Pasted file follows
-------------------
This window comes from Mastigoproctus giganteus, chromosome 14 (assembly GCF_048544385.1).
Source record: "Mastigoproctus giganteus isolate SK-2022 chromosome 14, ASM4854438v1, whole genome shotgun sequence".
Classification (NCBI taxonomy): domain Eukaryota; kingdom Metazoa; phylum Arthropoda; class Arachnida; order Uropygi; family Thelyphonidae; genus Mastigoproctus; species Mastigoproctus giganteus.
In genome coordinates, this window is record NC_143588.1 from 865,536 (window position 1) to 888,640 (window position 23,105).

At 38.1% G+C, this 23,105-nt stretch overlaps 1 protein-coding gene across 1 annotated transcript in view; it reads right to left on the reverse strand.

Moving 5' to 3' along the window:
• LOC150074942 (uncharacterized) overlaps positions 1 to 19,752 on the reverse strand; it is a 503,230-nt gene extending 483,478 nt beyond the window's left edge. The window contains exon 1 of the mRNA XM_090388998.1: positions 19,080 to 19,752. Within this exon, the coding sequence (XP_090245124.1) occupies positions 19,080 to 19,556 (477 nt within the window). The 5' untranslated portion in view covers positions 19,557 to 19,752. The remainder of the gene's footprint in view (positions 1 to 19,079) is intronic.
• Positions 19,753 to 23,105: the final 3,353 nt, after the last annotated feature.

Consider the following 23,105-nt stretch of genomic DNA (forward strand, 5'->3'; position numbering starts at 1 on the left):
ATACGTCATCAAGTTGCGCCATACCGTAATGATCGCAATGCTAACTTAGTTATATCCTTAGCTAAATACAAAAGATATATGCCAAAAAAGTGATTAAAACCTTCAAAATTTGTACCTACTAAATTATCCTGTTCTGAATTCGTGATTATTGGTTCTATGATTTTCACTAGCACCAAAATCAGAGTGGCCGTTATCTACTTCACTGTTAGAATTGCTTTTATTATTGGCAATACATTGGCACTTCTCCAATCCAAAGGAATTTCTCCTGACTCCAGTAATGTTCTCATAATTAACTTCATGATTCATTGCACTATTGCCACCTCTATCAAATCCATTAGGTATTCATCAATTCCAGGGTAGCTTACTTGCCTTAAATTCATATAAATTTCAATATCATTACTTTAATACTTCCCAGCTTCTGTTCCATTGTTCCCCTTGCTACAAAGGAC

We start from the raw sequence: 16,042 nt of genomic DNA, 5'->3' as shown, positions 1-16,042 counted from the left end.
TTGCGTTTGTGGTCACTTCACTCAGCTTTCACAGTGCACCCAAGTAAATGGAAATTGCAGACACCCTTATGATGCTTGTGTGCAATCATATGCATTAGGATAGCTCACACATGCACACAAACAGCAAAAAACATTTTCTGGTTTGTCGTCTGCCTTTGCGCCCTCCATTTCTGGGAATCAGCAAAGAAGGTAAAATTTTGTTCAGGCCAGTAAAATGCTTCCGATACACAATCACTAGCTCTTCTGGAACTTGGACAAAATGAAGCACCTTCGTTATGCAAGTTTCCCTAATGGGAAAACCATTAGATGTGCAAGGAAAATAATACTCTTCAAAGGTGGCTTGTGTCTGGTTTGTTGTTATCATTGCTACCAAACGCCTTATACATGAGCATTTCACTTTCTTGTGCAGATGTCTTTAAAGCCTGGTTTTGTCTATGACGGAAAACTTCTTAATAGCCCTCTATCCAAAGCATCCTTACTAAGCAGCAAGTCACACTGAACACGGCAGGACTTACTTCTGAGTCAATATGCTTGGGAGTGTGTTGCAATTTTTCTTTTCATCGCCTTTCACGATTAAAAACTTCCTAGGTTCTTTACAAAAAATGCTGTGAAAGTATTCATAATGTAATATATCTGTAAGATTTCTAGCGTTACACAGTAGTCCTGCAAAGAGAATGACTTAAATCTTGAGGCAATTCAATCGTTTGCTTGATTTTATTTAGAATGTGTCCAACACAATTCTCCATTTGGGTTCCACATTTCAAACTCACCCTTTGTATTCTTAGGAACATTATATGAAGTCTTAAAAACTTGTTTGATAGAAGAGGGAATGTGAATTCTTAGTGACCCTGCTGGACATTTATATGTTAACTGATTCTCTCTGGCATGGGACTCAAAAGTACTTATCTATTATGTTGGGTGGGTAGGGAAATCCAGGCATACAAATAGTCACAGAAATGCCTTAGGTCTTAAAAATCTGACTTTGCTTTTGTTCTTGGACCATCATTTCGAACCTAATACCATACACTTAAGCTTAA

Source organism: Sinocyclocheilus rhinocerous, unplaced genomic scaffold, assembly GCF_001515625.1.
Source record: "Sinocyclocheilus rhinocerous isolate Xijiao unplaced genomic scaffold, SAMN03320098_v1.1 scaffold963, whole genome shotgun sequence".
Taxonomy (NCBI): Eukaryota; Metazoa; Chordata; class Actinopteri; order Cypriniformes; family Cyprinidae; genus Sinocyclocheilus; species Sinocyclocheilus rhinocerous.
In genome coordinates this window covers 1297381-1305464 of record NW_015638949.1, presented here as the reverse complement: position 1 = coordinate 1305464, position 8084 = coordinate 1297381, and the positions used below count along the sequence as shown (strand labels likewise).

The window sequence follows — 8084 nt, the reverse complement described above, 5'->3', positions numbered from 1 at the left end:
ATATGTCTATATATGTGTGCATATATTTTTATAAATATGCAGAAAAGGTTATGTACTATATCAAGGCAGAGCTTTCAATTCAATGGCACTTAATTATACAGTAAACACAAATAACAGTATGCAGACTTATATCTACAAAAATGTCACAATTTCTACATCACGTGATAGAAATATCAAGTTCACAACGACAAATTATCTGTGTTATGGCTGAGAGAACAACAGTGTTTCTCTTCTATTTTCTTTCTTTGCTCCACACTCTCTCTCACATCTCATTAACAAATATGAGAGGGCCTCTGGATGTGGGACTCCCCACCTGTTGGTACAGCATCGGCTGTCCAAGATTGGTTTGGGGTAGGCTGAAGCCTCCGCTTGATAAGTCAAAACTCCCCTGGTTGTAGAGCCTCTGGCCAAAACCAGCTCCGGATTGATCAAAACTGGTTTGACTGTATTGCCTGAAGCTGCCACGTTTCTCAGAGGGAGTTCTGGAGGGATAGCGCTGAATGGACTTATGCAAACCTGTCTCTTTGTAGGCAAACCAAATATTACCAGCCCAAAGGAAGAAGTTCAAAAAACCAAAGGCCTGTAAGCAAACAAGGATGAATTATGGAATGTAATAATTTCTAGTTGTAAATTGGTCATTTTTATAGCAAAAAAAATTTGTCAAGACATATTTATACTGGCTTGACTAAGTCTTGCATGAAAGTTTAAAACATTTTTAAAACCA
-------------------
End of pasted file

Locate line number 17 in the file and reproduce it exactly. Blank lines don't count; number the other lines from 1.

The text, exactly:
The window sequence follows — 8084 nt, the reverse complement described above, 5'->3', positions numbered from 1 at the left end: